The ancient city of Ainos was established on top of 4 hills. Three of these hills are on the South side, on top of one of which lies the Acropolis. (Resim 6)Due to the destruction caused by the building activity of later periods, it is impossible to point out the exact lines of the ancient city walls. The core of the ancient city has been formed around today’s castle area.
Without doubt, in Enez city walls, inner harbour, and piers which lie West of the city walls are some of the most well-preserved and nearly intact remains which survived to our day.
The castle which was both the acropolis hill and the first settlement of Enez has two vaulted doors, one at the East and the other at the North side. The city walls are 740 m. in length, 2m. in depth and reach a height of 25 m. in some places; they are fortified with round, rectangular and polygonal towers. (Resim 7).
The inner harbour which lies on the West side of the castle, is protected by piers and towers on the North and the South sides. The South pier stretches 130m. from East to West and is supported by five towers with different ground plans.
The remains of the North pier are 80 m. in length, at the end of which there is a tower with a square ground plan. The remains reveal that the pier was built during the Hellenistic period and was enlarged with additions during the Byzantine period.
There is great damage both on the castle walls and also on the piers and towers which protect the harbour. The South side of the walls which were restored during the Byzantine and the Ottoman periods has been res- tored once more by the Turkish Ministry of Culture and the Department of Cultural Assets and Museums, in the year 1994. (Resim 8)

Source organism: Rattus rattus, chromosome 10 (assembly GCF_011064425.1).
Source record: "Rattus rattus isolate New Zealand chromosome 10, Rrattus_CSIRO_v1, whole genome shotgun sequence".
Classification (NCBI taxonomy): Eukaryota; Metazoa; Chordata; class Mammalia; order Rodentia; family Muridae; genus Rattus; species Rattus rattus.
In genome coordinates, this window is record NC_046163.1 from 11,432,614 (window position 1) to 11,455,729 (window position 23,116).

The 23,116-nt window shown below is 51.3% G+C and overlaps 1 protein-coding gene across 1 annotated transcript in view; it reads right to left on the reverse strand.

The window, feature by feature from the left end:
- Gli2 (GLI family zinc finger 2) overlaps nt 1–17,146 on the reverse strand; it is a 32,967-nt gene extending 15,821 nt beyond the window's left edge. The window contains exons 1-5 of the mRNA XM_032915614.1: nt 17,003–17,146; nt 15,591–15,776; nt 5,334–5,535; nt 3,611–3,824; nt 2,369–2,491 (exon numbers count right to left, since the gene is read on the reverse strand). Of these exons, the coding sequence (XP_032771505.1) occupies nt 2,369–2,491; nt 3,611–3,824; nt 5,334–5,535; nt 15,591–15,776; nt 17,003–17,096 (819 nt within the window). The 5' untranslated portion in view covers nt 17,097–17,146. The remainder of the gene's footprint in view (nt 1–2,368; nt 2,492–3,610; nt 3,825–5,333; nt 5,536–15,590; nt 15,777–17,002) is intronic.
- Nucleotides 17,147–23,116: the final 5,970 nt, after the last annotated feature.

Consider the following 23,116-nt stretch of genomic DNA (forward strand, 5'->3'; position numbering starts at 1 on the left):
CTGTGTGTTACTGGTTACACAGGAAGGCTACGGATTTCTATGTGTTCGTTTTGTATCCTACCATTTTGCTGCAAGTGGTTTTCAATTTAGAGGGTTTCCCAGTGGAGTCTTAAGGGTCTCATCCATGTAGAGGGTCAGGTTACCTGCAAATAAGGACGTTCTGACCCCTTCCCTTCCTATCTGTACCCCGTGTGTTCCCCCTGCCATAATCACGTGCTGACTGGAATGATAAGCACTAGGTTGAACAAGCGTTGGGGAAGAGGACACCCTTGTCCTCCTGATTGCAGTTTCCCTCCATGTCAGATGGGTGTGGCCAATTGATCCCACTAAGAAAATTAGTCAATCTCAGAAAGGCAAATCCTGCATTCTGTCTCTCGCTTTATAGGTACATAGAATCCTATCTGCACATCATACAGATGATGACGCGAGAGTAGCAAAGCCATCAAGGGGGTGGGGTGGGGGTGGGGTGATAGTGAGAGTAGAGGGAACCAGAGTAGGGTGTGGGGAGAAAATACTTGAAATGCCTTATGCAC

In the trenches within the castle (acropolis), on top of the main rock, underneath a soil layer of 7.50 m., terracotta remains that date back to the 4th and 3rd. millennia B.C., reveal that the settlement here dates back to the Chalcolithic period. On top of this layer, which reveals the earliest settlement in Enez, finds that date back to the later Greek settlement period have been unearthed.
Both these layers, and also the black figure and red figure vases found in the necropoli (see further below), bear testimony to the economic and cultural relationships between Enez, the mainland Greece, the Aegean Islands, and the western Anatolian cities.
According to the ancient written sources, along with the documents from the Ottoman archives, Ainos was also producing grain, salt and dried fish as well as oil and wine.
The works of art which were found in the castle excavations and in other areas of the ancient city, reveal that Ainos was influenced by the cities of mainland Greece, of the Aegean Islands, and by Western Anatolia.
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